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1.09m vaccine doses given

About 1,091,100 doses of COVID-19 vaccines have been administered to the public, with about 719,900 people receiving their first dose and about 371,200 people getting their second dose.   Among those given the first dose of vaccines, about 375,600 people have received the Sinovac jab and about 344,300 people have received the BioNTech one.    For the second dose, about 223,100 people have received the Sinovac vaccine, while about 148,100 people have been administered the BioNTech jab.   About 3,600 people received their first dose of the Sinovac vaccine under the COVID-19 Vaccination Programme today.   Among them, about 3,200 people received the jab at eight community vaccination centres (CVCs), while about 400 were inoculated at private doctors and clinics participating in the programme.   Around 10,400 people received their second dose of the Sinovac vaccine today, including about 9,800 people vaccinated at CVCs and about 600 people through private doctors and clinics.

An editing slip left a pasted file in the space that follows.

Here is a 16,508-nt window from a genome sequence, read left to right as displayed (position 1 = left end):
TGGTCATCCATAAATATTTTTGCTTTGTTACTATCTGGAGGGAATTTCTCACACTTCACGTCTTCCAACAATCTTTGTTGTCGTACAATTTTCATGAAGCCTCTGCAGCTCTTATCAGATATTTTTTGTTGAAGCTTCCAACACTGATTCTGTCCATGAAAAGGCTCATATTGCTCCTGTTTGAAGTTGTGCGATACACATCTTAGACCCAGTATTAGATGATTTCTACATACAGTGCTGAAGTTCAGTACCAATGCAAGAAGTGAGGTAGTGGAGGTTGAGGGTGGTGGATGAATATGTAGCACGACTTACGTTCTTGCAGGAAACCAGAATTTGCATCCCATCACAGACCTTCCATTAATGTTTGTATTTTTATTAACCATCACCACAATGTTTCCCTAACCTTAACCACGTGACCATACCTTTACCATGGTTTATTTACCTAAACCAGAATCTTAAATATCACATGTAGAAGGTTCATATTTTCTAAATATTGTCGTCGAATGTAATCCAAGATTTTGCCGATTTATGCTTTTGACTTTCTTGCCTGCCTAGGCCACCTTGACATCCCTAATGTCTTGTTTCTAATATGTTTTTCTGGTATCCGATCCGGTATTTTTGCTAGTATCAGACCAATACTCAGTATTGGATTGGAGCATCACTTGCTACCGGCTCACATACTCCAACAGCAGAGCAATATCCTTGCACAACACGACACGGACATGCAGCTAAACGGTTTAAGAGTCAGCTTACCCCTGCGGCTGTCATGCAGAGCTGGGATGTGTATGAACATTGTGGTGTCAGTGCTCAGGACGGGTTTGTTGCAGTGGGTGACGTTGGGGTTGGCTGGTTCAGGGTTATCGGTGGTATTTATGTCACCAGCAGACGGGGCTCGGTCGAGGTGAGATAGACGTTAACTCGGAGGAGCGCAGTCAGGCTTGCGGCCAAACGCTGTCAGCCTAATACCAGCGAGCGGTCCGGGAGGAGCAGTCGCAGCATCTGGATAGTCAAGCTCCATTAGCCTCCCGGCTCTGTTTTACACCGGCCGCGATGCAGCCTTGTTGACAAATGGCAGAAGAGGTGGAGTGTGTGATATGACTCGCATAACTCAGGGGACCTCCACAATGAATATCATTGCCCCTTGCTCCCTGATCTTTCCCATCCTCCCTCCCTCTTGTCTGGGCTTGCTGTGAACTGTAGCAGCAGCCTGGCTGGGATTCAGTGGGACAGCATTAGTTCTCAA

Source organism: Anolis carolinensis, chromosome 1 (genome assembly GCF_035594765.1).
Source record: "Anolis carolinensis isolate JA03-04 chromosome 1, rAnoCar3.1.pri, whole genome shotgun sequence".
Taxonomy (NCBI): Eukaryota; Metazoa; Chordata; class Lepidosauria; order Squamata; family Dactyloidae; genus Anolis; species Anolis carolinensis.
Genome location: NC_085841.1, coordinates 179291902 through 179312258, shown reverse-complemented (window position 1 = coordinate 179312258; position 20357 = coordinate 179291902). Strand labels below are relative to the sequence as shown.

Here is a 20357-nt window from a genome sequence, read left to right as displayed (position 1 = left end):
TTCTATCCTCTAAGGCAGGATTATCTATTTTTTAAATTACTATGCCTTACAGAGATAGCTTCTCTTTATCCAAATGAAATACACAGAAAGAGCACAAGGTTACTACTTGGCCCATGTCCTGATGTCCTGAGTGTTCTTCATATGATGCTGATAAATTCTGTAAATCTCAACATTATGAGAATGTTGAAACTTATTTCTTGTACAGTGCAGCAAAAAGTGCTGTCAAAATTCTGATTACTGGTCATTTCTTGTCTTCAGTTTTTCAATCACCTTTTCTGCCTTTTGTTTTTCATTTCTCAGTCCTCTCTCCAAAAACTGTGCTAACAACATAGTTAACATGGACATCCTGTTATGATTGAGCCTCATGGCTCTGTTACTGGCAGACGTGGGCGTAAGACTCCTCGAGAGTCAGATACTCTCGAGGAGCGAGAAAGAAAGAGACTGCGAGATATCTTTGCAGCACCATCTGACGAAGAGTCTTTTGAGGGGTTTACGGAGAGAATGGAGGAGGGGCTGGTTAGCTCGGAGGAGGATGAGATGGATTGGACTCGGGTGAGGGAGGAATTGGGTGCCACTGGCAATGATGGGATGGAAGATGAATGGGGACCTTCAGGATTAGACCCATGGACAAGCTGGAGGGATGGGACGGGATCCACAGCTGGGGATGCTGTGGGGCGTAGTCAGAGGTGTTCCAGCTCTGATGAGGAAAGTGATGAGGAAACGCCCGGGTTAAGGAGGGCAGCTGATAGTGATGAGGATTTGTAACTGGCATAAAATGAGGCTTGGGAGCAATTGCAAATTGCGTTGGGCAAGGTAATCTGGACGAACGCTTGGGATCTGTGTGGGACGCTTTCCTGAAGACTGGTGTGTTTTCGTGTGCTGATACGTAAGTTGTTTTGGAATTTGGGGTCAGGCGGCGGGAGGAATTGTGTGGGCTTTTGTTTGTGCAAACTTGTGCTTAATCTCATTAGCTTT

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Vaccine packaging issue probed

(To watch the full media session with sign language interpretation, click here.)   An investigation by BioNTech has revealed that packaging defects in its COVID-19 vaccine vials were caused by the crimping process and ultra-low storage temperature but did not affect the jabs' safety.   Director of Health Dr Constance Chan told a media session this afternoon that the Department of Health received a written notification from BioNTech today on its investigation into the packaging issue.   Dr Chan said: “Upon further investigation, samples (of the BioNTech vaccine vials with packaging defects) detected in Hong Kong were sent back to Germany for an investigation. They have done numerous tests and experiments on the vials concerned. They have also done tests in another fill and finish plant operated by Baxter.   “In the process, they found out that in the vials packed at the site which provided batches (numbered) 210102 and 210104, there were issues related to the so-called crimping process. Crimping is the process by which pressure is applied to the aluminium ring which affixes to the rubber stopper at the top of the vial.   “We received a report that the (defect in question) is related to the process of crimping and at the same time the condition of the ultra-low temperature of minus 70 degrees Celsius. So that is why BioNTech has now decided to send the new vials from Baxter which have undergone repeated experiments and investigations, and that would exclude further occurrence of such an event.”
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